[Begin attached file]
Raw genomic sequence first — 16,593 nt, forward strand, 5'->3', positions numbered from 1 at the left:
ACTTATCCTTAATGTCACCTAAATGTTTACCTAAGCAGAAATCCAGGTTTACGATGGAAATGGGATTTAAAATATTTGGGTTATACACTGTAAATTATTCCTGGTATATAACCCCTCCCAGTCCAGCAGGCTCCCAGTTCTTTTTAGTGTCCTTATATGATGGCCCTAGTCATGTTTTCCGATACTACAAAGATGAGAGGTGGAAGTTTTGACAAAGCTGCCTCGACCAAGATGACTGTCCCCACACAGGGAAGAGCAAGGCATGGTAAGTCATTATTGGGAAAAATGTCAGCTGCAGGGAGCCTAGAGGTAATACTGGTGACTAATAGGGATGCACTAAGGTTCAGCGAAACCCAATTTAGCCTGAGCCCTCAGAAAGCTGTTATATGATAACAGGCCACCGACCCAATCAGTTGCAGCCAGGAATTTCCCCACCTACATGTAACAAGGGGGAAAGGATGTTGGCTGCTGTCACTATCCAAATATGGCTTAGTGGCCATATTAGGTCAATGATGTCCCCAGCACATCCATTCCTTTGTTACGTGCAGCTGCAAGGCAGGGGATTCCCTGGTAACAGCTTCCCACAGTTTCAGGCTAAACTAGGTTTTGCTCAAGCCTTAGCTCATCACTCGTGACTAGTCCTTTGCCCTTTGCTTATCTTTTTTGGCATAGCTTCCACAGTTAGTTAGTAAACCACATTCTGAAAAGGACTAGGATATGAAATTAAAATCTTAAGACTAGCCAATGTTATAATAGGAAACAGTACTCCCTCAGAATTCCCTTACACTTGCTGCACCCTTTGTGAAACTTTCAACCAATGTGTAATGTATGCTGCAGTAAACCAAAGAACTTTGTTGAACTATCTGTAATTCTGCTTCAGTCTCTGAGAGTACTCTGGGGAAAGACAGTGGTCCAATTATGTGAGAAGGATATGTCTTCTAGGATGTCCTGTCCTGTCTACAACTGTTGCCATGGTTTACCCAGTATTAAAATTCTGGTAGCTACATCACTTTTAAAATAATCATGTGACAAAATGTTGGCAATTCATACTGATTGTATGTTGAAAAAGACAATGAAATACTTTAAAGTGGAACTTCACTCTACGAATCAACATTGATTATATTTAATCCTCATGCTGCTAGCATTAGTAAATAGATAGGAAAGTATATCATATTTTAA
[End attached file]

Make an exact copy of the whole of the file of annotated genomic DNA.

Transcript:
Raw genomic sequence first — 16,593 nt, forward strand, 5'->3', positions numbered from 1 at the left:
ACTTATCCTTAATGTCACCTAAATGTTTACCTAAGCAGAAATCCAGGTTTACGATGGAAATGGGATTTAAAATATTTGGGTTATACACTGTAAATTATTCCTGGTATATAACCCCTCCCAGTCCAGCAGGCTCCCAGTTCTTTTTAGTGTCCTTATATGATGGCCCTAGTCATGTTTTCCGATACTACAAAGATGAGAGGTGGAAGTTTTGACAAAGCTGCCTCGACCAAGATGACTGTCCCCACACAGGGAAGAGCAAGGCATGGTAAGTCATTATTGGGAAAAATGTCAGCTGCAGGGAGCCTAGAGGTAATACTGGTGACTAATAGGGATGCACTAAGGTTCAGCGAAACCCAATTTAGCCTGAGCCCTCAGAAAGCTGTTATATGATAACAGGCCACCGACCCAATCAGTTGCAGCCAGGAATTTCCCCACCTACATGTAACAAGGGGGAAAGGATGTTGGCTGCTGTCACTATCCAAATATGGCTTAGTGGCCATATTAGGTCAATGATGTCCCCAGCACATCCATTCCTTTGTTACGTGCAGCTGCAAGGCAGGGGATTCCCTGGTAACAGCTTCCCACAGTTTCAGGCTAAACTAGGTTTTGCTCAAGCCTTAGCTCATCACTCGTGACTAGTCCTTTGCCCTTTGCTTATCTTTTTTGGCATAGCTTCCACAGTTAGTTAGTAAACCACATTCTGAAAAGGACTAGGATATGAAATTAAAATCTTAAGACTAGCCAATGTTATAATAGGAAACAGTACTCCCTCAGAATTCCCTTACACTTGCTGCACCCTTTGTGAAACTTTCAACCAATGTGTAATGTATGCTGCAGTAAACCAAAGAACTTTGTTGAACTATCTGTAATTCTGCTTCAGTCTCTGAGAGTACTCTGGGGAAAGACAGTGGTCCAATTATGTGAGAAGGATATGTCTTCTAGGATGTCCTGTCCTGTCTACAACTGTTGCCATGGTTTACCCAGTATTAAAATTCTGGTAGCTACATCACTTTTAAAATAATCATGTGACAAAATGTTGGCAATTCATACTGATTGTATGTTGAAAAAGACAATGAAATACTTTAAAGTGGAACTTCACTCTACGAATCAACATTGATTATATTTAATCCTCATGCTGCTAGCATTAGTAAATAGATAGGAAAGTATATCATATTTTAA